Sometimes even my own results are too good to be true. Recently I was working on a presentation about building adaptive strategies: quantified trading systems that use different rule parameters depending on the current market condition. I was quite pleased when the adaptive version of the strategy outperformed every variation of the static-parameter version over the same time period (2013-2016). But then, Cesar’s first rule started nagging at me. I checked all my code, and all the adaptive parameters, but everything looked OK. Finally I realized that I had selected the adaptive parameters using results from the current time period (2013-2016), which is basically “cheating” by looking into the future. When I selected the parameters based on past results (2000-2012) as I should have done, my adaptive strategy did not perform nearly as well.

Everyone wants to find their own silver bullet of trading. We all hope that we have the ability to make a brilliant discovery. The cold, hard truth is that in most cases if the results seem too good to be true, then there’s a mistake lurking somewhere. Thanks for the lesson, Cesar!

Strategy Tuning with Market Types

In a previous post we examined how back test results could be summarized for different market types. In today’s post, we’ll look at how we can use that information to tune our strategy for live trading.

As the basis for this exercise, we will use a modified version of the short mean reversion strategy known to Trading Markets customers as Bear Over-Reaction. While I cannot divulge all the specifics of this proprietary system, the basic rules are as follows:

A Setup occurs when:

  1. Stock is a current member of the Russell 1000
  2. Closing price is greater than $10
  3. 21-day average volume is greater than 2.5M
  4. The stock has closed higher for [3,4,5] days in a row
  5. Today’s close is greater that [50,75] % of the range between today’s low and high

Short the stock on the day following Setup using  a limit order  [2,4,6,8] % above the Setup close. Up to 5 open positions are allowed, with 20% of available equity allocated to each position.

When any of the following conditions occur on the close, Cover the position at the next open:

  1. Two-period RSI is less than 30
  2. An EOD Stop Loss [10,25] % above the entry price
  3. An EOD Profit Target [5,10,15] % below the entry price
  4. A Time Stop when the trade has been open for 15 trading days

The values shown inside square brackets are the parameters that we will test during our AmiBroker optimization. Note that 3 x 2 x 4 x 2 x 3 gives us 144 unique parameter combinations or strategy variations.

To begin, we will test each of the 144 variations from 1/1/2000 through 12/31/2010. Summary results for the 10 variations with the highest Compound Annual Return (CAR) are shown in the table below.

Table 1: 2000-2010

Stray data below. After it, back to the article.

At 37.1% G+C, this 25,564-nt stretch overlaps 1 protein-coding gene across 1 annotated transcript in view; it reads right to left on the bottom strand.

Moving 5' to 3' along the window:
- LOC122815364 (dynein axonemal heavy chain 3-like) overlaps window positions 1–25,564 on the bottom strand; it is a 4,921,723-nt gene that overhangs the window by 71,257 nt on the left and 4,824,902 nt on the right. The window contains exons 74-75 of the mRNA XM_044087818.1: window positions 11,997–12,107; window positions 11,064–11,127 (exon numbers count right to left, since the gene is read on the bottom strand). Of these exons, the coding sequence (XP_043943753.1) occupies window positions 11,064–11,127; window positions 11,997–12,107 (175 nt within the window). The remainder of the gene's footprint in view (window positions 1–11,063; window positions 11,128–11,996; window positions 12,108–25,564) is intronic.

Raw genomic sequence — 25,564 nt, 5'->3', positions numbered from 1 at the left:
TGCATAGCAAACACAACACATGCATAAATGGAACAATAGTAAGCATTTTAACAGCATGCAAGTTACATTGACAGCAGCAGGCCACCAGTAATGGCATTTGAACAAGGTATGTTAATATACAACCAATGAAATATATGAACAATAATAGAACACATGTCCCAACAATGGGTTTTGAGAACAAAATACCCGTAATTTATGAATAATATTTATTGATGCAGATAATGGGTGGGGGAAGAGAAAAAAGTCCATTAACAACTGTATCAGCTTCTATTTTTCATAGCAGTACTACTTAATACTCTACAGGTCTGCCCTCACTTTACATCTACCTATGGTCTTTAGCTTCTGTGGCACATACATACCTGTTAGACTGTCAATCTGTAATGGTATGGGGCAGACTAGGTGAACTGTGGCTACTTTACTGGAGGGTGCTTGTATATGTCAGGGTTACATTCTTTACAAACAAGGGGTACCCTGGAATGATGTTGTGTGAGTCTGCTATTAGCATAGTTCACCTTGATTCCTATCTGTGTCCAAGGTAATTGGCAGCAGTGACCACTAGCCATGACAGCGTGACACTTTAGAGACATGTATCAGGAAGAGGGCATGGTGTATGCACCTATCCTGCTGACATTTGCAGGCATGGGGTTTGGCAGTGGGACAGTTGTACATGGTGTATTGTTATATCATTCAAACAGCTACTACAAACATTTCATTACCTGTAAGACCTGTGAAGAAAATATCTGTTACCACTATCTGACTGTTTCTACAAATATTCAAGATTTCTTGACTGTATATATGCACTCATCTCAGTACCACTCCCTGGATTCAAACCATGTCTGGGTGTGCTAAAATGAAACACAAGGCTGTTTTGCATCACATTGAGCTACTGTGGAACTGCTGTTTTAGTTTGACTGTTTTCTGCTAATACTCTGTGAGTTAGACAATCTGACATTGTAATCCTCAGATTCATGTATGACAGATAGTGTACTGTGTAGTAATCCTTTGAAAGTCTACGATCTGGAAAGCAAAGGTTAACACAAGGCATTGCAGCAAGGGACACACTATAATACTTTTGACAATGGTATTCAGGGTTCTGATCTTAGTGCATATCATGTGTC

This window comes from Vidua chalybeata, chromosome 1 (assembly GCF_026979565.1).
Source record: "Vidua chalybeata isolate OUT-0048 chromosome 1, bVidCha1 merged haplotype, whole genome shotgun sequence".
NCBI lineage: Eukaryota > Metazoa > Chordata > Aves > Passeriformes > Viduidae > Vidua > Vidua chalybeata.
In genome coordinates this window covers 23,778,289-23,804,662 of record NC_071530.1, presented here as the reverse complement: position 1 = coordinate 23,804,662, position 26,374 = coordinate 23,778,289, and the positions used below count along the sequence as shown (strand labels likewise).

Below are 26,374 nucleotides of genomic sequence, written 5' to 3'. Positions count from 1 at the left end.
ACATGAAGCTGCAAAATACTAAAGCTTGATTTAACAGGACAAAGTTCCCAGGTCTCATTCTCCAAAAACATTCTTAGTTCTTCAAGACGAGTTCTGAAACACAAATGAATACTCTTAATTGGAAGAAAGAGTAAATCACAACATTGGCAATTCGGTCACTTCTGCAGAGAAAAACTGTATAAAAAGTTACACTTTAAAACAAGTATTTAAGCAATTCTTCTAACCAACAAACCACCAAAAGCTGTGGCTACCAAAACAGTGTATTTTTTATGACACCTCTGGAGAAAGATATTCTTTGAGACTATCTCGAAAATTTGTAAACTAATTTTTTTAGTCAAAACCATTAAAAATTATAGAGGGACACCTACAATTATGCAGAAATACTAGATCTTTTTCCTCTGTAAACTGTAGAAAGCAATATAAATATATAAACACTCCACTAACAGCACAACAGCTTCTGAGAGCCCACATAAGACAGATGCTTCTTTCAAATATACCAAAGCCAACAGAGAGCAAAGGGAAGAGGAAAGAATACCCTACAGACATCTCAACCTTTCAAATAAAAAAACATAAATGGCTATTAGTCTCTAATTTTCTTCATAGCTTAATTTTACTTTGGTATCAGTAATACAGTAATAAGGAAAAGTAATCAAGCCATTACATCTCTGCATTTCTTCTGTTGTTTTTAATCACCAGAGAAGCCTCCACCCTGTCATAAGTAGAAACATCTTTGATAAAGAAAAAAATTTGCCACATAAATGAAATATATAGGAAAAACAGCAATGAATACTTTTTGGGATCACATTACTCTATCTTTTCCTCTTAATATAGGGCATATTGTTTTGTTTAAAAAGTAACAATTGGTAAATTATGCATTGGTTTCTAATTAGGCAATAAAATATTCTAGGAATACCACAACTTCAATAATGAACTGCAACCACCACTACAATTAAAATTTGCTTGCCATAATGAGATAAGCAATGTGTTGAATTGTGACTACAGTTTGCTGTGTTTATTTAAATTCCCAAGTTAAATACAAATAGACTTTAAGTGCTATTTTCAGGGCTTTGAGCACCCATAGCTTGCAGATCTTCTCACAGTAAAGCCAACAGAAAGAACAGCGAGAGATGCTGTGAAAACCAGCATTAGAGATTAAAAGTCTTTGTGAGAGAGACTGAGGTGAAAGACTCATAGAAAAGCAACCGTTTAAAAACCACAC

While the return numbers are not bad, the Max Drawdown (MDD) values are pretty scary. Not too many traders have the stomach to lose 60-70% of their trading capital. Even so, this gives us a place to start.

Now let’s jump ahead and see how these top performers did over the next 5+years, from January 1, 2001 through January 31, 2016:

Table 2: 2011 – Jan. 2016, Results for Top 10 from 2000-2010

Uh oh! Here we see proof of the ever-popular warning “past performance is not a guarantee of future results”. Of the Top 10 variations for our initial 11-year test period, only one of those variations was still in the top ten over the next 5 years (variation 179). The new Top 10, shown below, uses different combinations of the parameter values:

Table 3: 2011- Jan 2016, Top 10

The worst part is that we had no way to predict which variations would be the most successful following our initial testing. The best CAR was produced by the variation that ranked 19th over the previous test period! This is where looking at different market conditions or types can help.

Going back to our results from 2000-2011, we will now add columns for each of six market types: Bear, Neutral, or Bull for market price action, and Quiet or Volatile for market volatility. For each market type, we have summarized the total dollars of Profit/Loss for trades whose Setup occurred when that market type was in effect.

Table 4: 2000-2010, Top 10 with Market Types

Notice that variation 275, which produced the highest overall CAR, also produced a decent amount of profit in Bear markets as well as Quiet Bull markets. However, it was more or less break even in Volatile Neutral markets, and lost lots of money in Quiet Neutral and Volatile Bull markets.

Instead of selecting one set of input parameters (i.e. one variation) to trade in all markets, what if we tried to use the best parameters for each market type. You could define “best” any number of ways, but for now we’ll stick with the very simple metric of total dollars of profit. If we re-sort our results to show the variations with the highest total P/L for V. Bear markets, we get:

Table 5: 2000-2010, Highest V. Bear P/L

In our strategy optimized for market type, on any day classified as Volatile Bear we would use an Up Close Streak of 3 days and a Closing Range of 75% for the Setup. We would then enter the trade on a 2% limit order, and use a stop loss of 25% and a profit target of 10%.

Repeating the process for the Quiet Bear market type, we see:

Table 6: 2000-2010, Highest Q. Bear P/L

Therefore, on Quiet Bear days our Setup would also require an Up Close Streak of 3 days and a Closing Range of 75%, just like the Volatile Bear Setup. However, the limit entry would be 4% above the Setup close, and the stop loss would be at 25% and the profit target at 15%.

Repeating yet again for the Quiet Neutral market type, our results show: